When a Pennsylvania couple decides to divorce, they are frequently unaware of the options available to end their marriage. In this state, there are two types of divorce: a no-fault divorce or a fault divorce. In general, people who are seeking to end the marriage as quickly and as free of legal issues as possible will use a no-fault divorce. However, there are times when a fault divorce is the strategy to take.
A no-fault divorce can be used if both parties agree to the divorce. When one party files for divorce and 90 days have gone by after the other spouse has been served, the parties can file what is known as an Affidavit of Consent. It is also possible for the parties to settle any property issues with a Property Settlement Agreement. With a no-fault divorce, the case can be concluded relatively quickly, but the parties are required to settle certain matters together without any disagreements coming to the forefront.
There can also be a no-fault divorce even if one of the spouses does not agree to the action. Alternatively known as unilateral or irretrievable breakdown of the marriage, the parties must have been living apart for a minimum of two years and the marriage must be broken without hope of salvaging it. The divorce cannot be granted until the two years have passed. The two-year rule was recently changed so that people who were separated beginning on December 5, 2016, only need to wait one year.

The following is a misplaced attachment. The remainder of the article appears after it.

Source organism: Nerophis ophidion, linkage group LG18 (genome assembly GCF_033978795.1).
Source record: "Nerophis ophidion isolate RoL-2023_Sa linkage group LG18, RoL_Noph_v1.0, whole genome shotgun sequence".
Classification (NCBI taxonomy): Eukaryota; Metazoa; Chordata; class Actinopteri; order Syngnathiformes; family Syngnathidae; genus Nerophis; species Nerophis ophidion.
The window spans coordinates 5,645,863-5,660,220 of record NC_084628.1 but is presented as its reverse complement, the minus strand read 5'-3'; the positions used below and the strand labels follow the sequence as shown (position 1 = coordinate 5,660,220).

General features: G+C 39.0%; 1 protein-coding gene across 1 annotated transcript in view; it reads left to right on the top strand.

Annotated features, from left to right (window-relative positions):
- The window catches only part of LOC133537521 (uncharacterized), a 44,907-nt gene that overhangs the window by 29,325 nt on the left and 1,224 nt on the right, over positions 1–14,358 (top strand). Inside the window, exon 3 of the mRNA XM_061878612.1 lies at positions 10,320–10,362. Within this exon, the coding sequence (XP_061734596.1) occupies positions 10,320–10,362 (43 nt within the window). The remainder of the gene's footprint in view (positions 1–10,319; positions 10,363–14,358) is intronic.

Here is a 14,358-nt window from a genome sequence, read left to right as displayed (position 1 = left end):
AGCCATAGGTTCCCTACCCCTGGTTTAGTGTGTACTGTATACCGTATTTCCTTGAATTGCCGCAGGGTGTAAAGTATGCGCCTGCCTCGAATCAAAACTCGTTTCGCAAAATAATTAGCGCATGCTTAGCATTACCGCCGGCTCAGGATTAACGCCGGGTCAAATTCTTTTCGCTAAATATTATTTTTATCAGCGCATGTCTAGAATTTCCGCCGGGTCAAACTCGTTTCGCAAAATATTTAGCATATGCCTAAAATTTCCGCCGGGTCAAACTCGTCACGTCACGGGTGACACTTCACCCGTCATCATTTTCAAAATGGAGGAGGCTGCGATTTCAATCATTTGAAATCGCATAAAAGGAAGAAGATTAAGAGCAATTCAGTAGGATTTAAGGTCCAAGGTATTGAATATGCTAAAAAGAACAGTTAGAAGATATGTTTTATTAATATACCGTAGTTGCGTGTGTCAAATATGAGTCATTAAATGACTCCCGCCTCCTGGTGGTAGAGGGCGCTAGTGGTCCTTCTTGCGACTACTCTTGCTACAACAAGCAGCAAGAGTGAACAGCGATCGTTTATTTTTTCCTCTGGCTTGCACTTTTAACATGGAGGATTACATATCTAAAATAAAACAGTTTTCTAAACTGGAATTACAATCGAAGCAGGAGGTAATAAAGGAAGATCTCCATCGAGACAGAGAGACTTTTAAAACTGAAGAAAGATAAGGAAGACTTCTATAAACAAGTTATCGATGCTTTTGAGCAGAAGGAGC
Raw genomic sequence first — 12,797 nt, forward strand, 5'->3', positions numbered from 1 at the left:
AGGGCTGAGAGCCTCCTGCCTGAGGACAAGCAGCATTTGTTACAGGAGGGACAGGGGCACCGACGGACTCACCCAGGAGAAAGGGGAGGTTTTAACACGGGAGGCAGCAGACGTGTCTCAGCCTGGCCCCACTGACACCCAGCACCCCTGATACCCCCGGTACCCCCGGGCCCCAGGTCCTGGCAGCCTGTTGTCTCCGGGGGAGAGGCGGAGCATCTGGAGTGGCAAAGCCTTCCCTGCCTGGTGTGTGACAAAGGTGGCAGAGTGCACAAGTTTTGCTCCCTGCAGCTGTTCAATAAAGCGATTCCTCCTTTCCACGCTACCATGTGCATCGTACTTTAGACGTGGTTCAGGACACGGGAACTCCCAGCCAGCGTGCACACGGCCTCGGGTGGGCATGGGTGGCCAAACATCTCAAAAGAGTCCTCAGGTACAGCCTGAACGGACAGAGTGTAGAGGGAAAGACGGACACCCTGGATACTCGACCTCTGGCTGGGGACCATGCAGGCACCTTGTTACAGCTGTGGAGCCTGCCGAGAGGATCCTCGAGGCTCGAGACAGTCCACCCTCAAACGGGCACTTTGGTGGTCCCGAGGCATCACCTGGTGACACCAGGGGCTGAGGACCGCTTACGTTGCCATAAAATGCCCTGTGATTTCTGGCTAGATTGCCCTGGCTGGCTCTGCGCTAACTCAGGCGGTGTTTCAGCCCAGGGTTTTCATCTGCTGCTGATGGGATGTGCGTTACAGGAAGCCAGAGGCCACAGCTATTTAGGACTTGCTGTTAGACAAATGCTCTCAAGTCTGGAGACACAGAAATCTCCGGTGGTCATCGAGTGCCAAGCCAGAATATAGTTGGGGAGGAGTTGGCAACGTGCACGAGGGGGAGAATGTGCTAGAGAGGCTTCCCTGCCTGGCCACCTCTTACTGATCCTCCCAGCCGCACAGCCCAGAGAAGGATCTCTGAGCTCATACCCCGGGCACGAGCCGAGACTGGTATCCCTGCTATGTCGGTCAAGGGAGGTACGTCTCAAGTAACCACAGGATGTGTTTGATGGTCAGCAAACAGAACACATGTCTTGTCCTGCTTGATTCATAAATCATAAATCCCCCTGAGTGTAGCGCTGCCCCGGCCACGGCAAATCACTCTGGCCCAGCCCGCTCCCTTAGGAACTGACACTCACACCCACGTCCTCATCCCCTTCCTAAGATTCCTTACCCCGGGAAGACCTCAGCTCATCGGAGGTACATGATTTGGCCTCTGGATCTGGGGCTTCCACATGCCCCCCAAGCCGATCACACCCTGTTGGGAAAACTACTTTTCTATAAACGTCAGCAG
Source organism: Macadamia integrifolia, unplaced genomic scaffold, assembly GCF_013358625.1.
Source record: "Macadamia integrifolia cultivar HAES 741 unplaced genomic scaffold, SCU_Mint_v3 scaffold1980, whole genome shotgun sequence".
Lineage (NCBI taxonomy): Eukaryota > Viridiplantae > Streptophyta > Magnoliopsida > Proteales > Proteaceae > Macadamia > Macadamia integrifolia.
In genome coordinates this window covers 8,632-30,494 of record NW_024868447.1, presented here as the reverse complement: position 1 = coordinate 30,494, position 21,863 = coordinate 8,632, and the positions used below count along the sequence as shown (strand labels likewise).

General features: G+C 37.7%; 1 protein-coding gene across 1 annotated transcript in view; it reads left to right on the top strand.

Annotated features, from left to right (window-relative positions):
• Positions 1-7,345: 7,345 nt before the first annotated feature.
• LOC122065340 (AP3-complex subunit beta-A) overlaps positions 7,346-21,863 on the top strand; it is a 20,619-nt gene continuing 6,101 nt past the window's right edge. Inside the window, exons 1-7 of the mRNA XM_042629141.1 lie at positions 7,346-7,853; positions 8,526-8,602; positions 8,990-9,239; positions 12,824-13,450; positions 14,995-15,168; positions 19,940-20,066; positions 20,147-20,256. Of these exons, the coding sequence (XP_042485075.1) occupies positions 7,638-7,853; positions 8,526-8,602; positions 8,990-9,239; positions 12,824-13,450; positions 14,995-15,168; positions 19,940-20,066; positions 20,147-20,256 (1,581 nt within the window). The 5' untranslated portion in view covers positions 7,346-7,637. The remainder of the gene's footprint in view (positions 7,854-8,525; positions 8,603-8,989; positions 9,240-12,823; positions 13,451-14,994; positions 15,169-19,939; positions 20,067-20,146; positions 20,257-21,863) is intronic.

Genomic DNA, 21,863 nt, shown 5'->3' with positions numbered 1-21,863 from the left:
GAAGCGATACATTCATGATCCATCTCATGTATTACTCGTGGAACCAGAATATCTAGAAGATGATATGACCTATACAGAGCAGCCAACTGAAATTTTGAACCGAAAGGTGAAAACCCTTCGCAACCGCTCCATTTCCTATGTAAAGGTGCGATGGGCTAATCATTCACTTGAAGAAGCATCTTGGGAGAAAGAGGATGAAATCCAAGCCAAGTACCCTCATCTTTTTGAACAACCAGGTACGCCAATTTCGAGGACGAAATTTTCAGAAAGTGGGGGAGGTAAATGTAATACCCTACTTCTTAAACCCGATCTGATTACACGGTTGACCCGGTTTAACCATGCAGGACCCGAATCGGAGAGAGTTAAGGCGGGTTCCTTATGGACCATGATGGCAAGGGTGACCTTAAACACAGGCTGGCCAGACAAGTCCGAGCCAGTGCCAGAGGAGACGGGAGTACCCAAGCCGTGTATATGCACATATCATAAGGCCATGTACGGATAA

A fault divorce must have justification such as cruelty, abuse, violence, adultery, incarceration, bigamy and other issues. No matter the circumstances and level of dispute, getting a divorce in Pennsylvania can be confusing and emotional. Because it is such a tumultuous time, having an attorney who is experienced in divorce is imperative.
Source: courts.phila.gov, "Divorce In Philadelphia County," accessed on April 18, 2017